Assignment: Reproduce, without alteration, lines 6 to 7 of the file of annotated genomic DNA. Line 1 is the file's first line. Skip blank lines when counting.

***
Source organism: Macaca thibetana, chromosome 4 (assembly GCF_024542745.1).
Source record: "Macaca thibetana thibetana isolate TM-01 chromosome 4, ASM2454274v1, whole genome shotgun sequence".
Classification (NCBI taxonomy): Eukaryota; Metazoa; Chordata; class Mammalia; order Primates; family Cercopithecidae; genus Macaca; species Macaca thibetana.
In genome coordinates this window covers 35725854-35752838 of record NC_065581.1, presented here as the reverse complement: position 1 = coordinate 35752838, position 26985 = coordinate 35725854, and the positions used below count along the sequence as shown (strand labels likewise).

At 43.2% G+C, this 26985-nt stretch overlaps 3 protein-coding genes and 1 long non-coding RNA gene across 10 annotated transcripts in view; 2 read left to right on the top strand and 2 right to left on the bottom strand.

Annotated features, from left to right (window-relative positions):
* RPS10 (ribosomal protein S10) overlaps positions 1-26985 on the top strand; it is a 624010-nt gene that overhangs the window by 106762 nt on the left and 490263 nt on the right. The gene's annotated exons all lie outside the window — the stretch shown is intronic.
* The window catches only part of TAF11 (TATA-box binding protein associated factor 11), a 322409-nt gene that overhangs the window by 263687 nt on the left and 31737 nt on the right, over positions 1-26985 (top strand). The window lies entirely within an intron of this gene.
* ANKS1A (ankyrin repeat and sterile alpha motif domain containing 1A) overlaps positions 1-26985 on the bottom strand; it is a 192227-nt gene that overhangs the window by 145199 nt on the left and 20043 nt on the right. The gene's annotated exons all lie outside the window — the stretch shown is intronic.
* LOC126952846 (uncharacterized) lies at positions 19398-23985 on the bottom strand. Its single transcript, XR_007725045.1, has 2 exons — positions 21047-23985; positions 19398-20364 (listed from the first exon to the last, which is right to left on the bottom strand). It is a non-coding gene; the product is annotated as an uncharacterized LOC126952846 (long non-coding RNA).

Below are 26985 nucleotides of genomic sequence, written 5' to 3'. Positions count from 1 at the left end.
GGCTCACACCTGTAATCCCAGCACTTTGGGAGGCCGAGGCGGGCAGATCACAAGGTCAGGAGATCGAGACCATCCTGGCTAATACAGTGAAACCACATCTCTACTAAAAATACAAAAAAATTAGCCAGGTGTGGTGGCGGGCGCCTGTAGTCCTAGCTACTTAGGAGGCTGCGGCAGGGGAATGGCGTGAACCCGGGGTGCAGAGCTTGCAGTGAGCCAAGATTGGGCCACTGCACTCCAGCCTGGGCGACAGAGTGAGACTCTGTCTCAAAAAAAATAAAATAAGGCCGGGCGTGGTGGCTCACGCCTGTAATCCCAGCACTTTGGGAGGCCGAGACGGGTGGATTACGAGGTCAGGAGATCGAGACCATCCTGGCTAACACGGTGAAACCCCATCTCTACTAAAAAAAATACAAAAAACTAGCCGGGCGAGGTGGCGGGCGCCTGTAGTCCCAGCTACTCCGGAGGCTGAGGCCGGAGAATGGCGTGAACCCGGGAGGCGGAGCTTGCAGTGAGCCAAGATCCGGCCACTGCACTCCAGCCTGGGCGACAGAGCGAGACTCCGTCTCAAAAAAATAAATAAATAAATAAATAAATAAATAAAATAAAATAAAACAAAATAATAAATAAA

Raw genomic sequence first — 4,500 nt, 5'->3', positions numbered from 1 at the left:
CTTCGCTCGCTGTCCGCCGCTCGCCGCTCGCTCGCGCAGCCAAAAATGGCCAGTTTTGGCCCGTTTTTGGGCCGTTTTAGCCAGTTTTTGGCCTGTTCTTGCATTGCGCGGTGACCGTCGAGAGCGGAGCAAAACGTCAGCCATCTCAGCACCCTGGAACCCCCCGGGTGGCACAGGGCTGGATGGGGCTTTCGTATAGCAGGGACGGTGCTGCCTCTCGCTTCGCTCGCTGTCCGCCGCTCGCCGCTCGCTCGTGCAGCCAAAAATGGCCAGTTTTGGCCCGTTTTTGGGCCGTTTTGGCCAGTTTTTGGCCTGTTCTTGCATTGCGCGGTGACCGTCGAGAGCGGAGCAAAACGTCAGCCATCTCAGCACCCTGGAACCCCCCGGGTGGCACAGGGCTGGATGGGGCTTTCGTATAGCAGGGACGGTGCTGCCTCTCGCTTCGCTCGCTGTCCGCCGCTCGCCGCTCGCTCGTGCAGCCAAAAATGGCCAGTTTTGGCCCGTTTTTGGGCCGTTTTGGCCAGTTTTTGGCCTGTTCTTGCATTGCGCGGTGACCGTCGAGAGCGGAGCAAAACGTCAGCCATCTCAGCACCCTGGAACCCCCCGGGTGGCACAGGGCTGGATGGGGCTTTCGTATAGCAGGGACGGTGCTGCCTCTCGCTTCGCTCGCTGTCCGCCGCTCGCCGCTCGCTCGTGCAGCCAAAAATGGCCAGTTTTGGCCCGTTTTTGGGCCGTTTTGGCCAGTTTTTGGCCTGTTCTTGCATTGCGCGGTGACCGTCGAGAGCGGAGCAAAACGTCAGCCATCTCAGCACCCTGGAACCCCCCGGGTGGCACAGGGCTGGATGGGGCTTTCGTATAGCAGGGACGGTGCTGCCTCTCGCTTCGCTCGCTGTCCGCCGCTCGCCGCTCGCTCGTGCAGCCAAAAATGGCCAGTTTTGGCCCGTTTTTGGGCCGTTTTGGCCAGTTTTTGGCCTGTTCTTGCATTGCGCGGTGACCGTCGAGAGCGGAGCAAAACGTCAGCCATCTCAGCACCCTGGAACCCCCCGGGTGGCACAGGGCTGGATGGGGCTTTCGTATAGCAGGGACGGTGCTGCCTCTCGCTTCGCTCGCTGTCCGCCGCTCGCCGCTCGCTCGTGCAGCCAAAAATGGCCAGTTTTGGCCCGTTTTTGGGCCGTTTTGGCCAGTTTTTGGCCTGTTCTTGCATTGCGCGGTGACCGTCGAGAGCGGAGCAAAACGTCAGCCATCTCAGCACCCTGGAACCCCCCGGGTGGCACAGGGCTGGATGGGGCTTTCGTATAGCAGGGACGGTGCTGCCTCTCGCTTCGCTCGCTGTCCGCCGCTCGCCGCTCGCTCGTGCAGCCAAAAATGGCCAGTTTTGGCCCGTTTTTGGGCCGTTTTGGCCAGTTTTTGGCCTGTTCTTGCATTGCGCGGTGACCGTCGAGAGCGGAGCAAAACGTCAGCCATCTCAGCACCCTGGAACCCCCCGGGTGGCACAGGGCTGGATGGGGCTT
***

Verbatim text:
Annotated features, from left to right (window-relative positions):
* RPS10 (ribosomal protein S10) overlaps positions 1-26985 on the top strand; it is a 624010-nt gene that overhangs the window by 106762 nt on the left and 490263 nt on the right. The gene's annotated exons all lie outside the window — the stretch shown is intronic.